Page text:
There were moments in the trial that were kind of interesting, however. I liked the conversational manipulation perpetrated by Cruise’s litigator on Nicholson’s magnificent bastard. It basically amounted to, “sure I can get him to admit that he pulled the strings on this whole thing; he wants to admit it.” But the thing I didn’t get is this: what exactly did they arrest Nicholson for at the end? He admitted to giving an order which, as far as we can tell through the scope of the movie (because my knowledge of military law and order is zero), is legal if not exactly humane. So was he arrested for, like, criminal endangerment or criminal indifference? Maybe something like conspiracy after the fact, for the cover-up and falsifying the transfer paperwork? There are possibilities, but they really do not make clear what it is, and it made me uncomfortable, like “You are now arrested for…being a BAD GUY!” I understand our narrative need to see the bad guy punished at the end. But if you’re going to operate in a real-life context (the military, the courtroom) you need to follow real-life rules. To arrest the villain you need to charge him with something.
A Cry in the Dark
This was actually really good – dated, of course, and I jumped on the internet the second I was done watching it to see what had happened to the real-life protagonists since ‘82.
The main character, played by Meryl Streep, was kind of a fascinating study – the grieving mother who is suspected of foul play because she doesn’t fit the conventional image of the grieving mother. I heard Meryl Streep talk about the role once and say, probably about half-kidding and half not, that people distrusted the woman because she had such sharp, angular eyebrows. In the movie there’s a lot more to go on. Her kid is killed and she’s devastated by the experience, but not wrecked. She stays awake, rational, sane. The media descends on her family (because this is a crazy story) and in this must-be-true scene, one of the photogs who’s walking backwards to grab her picture falls ass-over-teakettle into a bush. She laughs—because people falling over is hilarious no matter who has just died—and people are like, “Grieving mother laughs! She must be evil!” Then all this insane circumstantial evidence comes into play, like this mysterious spray-pattern stain on the floor of the family vehicle. “It could be blood,” says the prosecution, and immediately the story begins to circulate that the woman slit the child’s throat in the car, carried the baby corpse into the tent and then staged the dingo attack, all while somehow having a conversation with her husband and neighbors twenty feet away. (“Could it be vomit?” the defense asks the forensics person. “Yes, possibly.” “Did your children ever vomit in your vehicle?” the defense asks the parents. “Yes, all the time.” Clearly they are cold-blooded killers.)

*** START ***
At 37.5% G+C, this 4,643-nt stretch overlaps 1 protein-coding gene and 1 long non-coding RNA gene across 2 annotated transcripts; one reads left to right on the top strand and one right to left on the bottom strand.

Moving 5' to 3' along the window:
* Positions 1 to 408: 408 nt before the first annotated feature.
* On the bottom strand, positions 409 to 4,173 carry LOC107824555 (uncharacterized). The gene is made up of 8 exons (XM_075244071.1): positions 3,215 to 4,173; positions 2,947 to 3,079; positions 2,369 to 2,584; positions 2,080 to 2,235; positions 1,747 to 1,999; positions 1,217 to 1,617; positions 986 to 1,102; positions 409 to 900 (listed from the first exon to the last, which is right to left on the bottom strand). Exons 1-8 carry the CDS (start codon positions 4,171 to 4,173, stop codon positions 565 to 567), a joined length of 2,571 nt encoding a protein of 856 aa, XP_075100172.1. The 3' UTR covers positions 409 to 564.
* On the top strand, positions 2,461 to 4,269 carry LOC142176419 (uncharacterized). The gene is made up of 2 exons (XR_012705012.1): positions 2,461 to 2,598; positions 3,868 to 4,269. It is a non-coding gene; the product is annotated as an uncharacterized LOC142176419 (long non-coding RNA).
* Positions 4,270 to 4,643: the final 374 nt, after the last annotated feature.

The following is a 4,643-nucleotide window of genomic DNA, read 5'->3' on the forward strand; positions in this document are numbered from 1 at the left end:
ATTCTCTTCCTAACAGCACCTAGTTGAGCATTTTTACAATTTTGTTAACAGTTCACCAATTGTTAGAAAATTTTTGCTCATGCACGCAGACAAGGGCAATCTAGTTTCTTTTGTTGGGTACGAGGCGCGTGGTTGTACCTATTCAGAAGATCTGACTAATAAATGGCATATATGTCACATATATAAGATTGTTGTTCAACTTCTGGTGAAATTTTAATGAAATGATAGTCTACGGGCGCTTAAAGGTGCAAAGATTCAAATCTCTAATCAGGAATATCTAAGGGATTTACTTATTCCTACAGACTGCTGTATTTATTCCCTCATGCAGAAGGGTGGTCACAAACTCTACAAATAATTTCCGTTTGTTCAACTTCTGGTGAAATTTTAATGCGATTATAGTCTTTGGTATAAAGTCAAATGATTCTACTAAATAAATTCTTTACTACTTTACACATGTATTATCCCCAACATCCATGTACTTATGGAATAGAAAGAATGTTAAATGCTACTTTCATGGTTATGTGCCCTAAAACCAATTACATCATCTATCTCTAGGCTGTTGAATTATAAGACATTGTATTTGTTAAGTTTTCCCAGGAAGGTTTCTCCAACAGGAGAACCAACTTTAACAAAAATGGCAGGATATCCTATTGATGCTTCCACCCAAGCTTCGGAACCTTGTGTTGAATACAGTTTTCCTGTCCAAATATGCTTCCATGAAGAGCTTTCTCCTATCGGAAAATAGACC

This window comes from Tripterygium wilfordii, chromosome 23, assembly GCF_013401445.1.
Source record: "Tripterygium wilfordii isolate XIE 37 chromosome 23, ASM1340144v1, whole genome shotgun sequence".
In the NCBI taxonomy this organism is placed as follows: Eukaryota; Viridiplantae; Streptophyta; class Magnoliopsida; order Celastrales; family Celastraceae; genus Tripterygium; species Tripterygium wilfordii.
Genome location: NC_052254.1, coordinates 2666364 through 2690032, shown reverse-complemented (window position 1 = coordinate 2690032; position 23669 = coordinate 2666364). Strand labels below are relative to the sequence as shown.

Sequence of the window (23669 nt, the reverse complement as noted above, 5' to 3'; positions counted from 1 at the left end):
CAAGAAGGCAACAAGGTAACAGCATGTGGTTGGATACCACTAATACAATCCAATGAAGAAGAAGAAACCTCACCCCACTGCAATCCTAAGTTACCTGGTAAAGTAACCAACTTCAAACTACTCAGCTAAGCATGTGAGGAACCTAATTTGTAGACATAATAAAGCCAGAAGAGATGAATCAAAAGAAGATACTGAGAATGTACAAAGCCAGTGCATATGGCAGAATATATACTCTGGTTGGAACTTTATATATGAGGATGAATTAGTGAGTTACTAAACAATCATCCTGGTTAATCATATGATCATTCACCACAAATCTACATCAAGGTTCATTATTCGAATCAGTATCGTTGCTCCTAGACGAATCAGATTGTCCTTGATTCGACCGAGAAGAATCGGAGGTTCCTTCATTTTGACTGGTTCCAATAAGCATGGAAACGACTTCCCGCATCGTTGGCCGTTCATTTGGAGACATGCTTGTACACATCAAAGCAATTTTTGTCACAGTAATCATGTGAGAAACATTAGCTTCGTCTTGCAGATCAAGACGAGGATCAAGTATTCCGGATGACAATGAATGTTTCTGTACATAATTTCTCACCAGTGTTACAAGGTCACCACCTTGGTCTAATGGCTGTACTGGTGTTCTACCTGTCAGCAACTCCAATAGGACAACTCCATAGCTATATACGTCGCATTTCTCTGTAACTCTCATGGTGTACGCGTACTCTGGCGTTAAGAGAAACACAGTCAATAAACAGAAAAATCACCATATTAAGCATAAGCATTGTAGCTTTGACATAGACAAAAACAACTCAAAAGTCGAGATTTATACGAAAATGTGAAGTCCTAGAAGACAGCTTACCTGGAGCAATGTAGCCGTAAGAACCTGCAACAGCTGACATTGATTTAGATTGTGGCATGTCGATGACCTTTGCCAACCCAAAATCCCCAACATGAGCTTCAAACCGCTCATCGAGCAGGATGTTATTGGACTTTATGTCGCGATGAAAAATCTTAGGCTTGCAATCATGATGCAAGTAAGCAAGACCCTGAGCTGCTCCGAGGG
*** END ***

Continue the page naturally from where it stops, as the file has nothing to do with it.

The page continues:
She also has this cold affect on the witness stand. She’s clearly a logical person. She describes the picture that the prosecution is trying to paint. Does it seem possible, she asks them, that I could have slit the throat and changed out of the bloody clothes and done this and done that and thrown the child to a dingo and so and so on, and she’s asking completely reasonably, and meanwhile the entire jury is just shuddering because what awful, awful circumstances in which to lose your child. And how can she relate it so calmly? But, like…she’s had time to become hardened to the events. Also she’s been on trial for months. Her emotional response is probably a bit wasted.